Why wood turning? Well, $500 gets you into it with a decent start. Cheaper if you find a used lathe or perhaps start with a mini lathe. Wood can be free once people know what you're after or you get good at looking for it (fallen trees mostly). It's easy to learn. I made a nice little bowl within 3 hours of my introduction to the lathe (via a turning class at a woodcraft). Since then I've made pens, little circular boxes of all sizes, bowls, vases, pencil containers, pepper mills/salt shakers, tops, all kinds of crazy crap. Good gifts. Another great thing is that you can go from chunk-o-wood to finished product in a few hours if you're new, or a few minutes if you're good. I've seen turners make, say, a wine stopper in 2 minutes or less from start to finish. I've seen a guy make a nice bowl in 30 minutes. Me, it takes me a couple hours to get a bowl or box I'm proud of.

Have fun. Jump in.
posted by RustyBrooks at 1:19 PM on February 10, 2005


ditto the Family Handyman and community college courses. after my husband and I bought our first home, we realized we had no idea how to "do stuff" either. the college courses educated us about safety and gave us the confidence to tackle projects which would have cost a small fortune had we contracted them out. good luck and have fun! (and don't forget the safety glasses)
posted by killy willy at 1:22 PM on February 10, 2005


The Reader's Digest book mentioned above is great. For big jobs like putting in a floor, hanging a door, or even not quite so complex jobs like painting and wall papering it sure pays to find a friend who has done it before to help out the first time. You may find someone at work willing to help, as long as you help them on a job (you will learn on that one too).
posted by caddis at 1:43 PM on February 10, 2005


I started by taking a night class at a local high school through an adult education program. In this program, I had access to a high school wood shop for a three hour block. I chose simple projects at first stepping up to bigger things. The instructor was an invaluable resource because he has pretty much seen and done it all. I asked lots of questions of people who knew much more than me. After 2 years of this class, it got to the point where I had planned my entire evening out from machine to machine. When I got frustrated with newbies (I was one once) for things like waiting to use the table saw and having to readjust every power tool before turning it on, I bought my own tools and shared a garage with someone in the same boat.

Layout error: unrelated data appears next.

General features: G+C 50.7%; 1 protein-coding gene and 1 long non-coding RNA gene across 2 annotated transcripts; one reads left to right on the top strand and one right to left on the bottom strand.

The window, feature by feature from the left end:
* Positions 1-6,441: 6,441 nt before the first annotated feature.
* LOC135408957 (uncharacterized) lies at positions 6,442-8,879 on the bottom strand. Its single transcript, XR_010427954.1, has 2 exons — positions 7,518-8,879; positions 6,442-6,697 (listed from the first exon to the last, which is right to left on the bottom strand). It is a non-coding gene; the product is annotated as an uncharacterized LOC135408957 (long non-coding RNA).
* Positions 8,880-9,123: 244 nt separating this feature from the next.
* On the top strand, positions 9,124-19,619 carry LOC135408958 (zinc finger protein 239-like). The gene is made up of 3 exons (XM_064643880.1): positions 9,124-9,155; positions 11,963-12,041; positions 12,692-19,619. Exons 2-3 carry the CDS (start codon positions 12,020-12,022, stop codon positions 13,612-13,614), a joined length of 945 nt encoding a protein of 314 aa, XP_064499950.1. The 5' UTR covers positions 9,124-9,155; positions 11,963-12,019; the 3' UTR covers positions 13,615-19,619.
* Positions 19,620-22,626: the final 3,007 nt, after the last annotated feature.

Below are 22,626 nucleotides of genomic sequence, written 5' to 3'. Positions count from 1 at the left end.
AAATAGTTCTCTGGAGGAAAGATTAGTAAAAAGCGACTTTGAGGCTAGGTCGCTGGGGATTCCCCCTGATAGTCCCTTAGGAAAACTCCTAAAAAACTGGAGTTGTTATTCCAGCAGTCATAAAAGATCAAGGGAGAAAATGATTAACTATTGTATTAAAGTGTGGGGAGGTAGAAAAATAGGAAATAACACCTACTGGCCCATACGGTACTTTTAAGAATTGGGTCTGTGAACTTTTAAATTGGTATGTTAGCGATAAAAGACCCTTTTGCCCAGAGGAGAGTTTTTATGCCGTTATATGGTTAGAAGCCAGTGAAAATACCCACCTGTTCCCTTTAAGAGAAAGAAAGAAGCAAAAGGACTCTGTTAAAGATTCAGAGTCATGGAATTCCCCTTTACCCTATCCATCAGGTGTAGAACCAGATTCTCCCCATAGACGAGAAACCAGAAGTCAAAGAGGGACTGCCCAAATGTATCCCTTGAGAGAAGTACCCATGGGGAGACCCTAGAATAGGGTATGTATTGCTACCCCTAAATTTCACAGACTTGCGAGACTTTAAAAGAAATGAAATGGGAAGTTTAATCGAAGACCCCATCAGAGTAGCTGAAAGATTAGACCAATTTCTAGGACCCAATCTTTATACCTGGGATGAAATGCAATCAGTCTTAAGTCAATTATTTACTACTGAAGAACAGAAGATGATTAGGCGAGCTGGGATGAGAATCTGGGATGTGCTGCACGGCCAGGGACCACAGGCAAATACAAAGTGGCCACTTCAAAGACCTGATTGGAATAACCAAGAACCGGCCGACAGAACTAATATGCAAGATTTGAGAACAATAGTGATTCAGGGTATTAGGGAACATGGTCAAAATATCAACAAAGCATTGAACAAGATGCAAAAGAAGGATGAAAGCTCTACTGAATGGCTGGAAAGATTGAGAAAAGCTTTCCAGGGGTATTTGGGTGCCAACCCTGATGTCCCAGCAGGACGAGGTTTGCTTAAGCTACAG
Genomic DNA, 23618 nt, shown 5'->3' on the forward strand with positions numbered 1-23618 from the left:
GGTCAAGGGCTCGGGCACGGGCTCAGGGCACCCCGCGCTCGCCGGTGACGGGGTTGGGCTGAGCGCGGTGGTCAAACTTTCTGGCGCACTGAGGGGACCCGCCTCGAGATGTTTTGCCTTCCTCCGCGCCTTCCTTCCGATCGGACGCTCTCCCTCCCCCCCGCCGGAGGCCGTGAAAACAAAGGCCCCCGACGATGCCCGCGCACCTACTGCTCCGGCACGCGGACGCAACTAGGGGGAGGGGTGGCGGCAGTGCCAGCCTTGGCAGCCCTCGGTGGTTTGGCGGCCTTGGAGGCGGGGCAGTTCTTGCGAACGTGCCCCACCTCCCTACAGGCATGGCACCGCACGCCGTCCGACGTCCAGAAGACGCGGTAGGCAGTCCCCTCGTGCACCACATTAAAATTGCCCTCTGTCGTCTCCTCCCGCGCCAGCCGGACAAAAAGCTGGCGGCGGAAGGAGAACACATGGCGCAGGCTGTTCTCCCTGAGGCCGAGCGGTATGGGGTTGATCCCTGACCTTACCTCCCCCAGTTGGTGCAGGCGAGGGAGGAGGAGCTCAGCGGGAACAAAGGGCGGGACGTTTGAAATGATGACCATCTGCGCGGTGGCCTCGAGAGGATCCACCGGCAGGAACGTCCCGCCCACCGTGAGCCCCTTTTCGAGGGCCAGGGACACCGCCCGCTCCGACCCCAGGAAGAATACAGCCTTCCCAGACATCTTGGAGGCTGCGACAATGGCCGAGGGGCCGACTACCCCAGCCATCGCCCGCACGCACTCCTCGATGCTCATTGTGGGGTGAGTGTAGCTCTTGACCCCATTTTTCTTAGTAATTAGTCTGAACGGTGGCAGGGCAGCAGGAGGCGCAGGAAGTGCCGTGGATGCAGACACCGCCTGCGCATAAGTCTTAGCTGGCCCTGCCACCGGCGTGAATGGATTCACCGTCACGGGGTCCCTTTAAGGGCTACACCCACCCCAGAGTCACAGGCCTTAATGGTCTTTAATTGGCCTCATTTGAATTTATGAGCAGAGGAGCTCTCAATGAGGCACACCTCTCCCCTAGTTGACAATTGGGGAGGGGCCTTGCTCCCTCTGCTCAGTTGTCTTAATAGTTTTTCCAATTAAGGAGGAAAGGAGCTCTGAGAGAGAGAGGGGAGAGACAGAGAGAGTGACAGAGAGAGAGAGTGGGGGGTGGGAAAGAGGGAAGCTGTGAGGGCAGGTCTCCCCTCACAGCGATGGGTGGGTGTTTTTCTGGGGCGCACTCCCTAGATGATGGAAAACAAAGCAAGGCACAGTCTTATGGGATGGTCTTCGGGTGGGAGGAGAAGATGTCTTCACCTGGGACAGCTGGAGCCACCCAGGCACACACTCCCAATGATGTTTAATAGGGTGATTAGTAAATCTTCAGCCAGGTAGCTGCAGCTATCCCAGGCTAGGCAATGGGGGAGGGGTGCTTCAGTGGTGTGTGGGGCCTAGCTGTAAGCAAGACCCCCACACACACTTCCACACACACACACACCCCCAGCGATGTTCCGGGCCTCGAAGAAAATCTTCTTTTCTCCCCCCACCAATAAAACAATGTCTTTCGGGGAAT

During this time, I used "101 Router Projects"-type plans (which are really simple), New Yankee Workshop plans, then Woodsmith plans. Now I either design on my own or use existing plans and modify them to suit.
For woodworking, it comes down to this (if you have a design): how do I shape a board the way I need it? At the most elementary level, you want to turn something raw into accurate dimensions and angles, or more simply, making a board. To make a board, you (1) plane to get two parallel sides of the thickness you want (2) joint to get a third side which is flat and 90 degrees to the first two (3a) rip saw to width (3b) cross cut to length (3a and 3b can be done in any order). At this point you have a board which is the size you want. Everything else is just a variation on that, or a few more steps added on.
Get into a class and make cutting board. No, really, I'm serious. You'll learn a lot in the process, including: making boards, gluing, routing, and finishing. Can do that? Great. Make a set of in/out boxes. They require finer detail and a few more challenging things. Next? Make a jewelry box or a pull-toy. Let me know when you need more suggestions.
Woodworking is truly rewarding. I've made about 1/4 of the pieces of furniture in my home and my first piece is rock solid and probably will be through my daughter's lifetime.

Oh - one down side-as you get better, it gets harder to buy furniture because the stuff that isn't garbage is way expensive.
posted by plinth at 2:08 PM on February 10, 2005


I'm interested in learning too, and bought this book: Getting Started in Woodworking: Skill-Building Projects that Teach the Basics by Aime Ontario Fraser. While I haven't started anything yet, it was great for explaining tools. It looks really good -- you start by making a box, and each project builds upon the last.

Now all I need is a book on motivation....
posted by evening at 4:28 PM on February 10, 2005


A book recommendation from an earlier thread.
posted by TimeFactor at 7:21 PM on February 10, 2005